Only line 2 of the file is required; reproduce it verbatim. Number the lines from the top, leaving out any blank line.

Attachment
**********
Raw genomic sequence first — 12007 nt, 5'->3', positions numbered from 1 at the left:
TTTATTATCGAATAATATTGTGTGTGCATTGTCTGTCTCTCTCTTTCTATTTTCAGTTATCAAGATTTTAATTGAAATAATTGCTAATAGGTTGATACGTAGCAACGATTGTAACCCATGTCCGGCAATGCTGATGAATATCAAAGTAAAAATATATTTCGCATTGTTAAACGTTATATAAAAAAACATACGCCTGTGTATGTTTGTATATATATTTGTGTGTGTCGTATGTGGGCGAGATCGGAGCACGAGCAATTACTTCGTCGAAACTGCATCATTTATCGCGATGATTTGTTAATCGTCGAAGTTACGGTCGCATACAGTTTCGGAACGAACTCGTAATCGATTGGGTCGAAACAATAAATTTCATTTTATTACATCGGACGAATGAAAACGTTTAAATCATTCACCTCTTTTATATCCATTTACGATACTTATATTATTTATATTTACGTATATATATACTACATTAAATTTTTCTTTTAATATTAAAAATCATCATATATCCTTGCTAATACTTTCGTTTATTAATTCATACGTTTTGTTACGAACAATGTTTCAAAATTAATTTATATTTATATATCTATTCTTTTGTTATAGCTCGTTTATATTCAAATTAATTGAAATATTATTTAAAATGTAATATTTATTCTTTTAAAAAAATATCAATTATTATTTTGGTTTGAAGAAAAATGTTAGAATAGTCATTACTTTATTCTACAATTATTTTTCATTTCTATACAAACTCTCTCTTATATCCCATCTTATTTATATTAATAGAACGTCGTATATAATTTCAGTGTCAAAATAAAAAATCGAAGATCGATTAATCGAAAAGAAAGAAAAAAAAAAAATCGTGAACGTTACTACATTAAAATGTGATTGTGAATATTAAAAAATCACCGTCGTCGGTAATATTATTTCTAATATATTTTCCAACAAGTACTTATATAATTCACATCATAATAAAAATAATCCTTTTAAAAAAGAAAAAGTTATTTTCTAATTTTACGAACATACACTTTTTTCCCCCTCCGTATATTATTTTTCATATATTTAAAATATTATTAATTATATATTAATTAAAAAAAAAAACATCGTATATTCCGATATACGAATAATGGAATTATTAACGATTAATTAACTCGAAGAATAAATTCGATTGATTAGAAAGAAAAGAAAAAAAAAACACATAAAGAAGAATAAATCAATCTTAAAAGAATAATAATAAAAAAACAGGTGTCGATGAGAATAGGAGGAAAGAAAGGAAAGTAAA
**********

TTTATTATCGAATAATATTGTGTGTGCATTGTCTGTCTCTCTCTTTCTATTTTCAGTTATCAAGATTTTAATTGAAATAATTGCTAATAGGTTGATACGTAGCAACGATTGTAACCCATGTCCGGCAATGCTGATGAATATCAAAGTAAAAATATATTTCGCATTGTTAAACGTTATATAAAAAAACATACGCCTGTGTATGTTTGTATATATATTTGTGTGTGTCGTATGTGGGCGAGATCGGAGCACGAGCAATTACTTCGTCGAAACTGCATCATTTATCGCGATGATTTGTTAATCGTCGAAGTTACGGTCGCATACAGTTTCGGAACGAACTCGTAATCGATTGGGTCGAAACAATAAATTTCATTTTATTACATCGGACGAATGAAAACGTTTAAATCATTCACCTCTTTTATATCCATTTACGATACTTATATTATTTATATTTACGTATATATATACTACATTAAATTTTTCTTTTAATATTAAAAATCATCATATATCCTTGCTAATACTTTCGTTTATTAATTCATACGTTTTGTTACGAACAATGTTTCAAAATTAATTTATATTTATATATCTATTCTTTTGTTATAGCTCGTTTATATTCAAATTAATTGAAATATTATTTAAAATGTAATATTTATTCTTTTAAAAAAATATCAATTATTATTTTGGTTTGAAGAAAAATGTTAGAATAGTCATTACTTTATTCTACAATTATTTTTCATTTCTATACAAACTCTCTCTTATATCCCATCTTATTTATATTAATAGAACGTCGTATATAATTTCAGTGTCAAAATAAAAAATCGAAGATCGATTAATCGAAAAGAAAGAAAAAAAAAAAATCGTGAACGTTACTACATTAAAATGTGATTGTGAATATTAAAAAATCACCGTCGTCGGTAATATTATTTCTAATATATTTTCCAACAAGTACTTATATAATTCACATCATAATAAAAATAATCCTTTTAAAAAAGAAAAAGTTATTTTCTAATTTTACGAACATACACTTTTTTCCCCCTCCGTATATTATTTTTCATATATTTAAAATATTATTAATTATATATTAATTAAAAAAAAAAACATCGTATATTCCGATATACGAATAATGGAATTATTAACGATTAATTAACTCGAAGAATAAATTCGATTGATTAGAAAGAAAAGAAAAAAAAAACACATAAAGAAGAATAAATCAATCTTAAAAGAATAATAATAAAAAAACAGGTGTCGATGAGAATAGGAGGAAAGAAAGGAAAGTAAA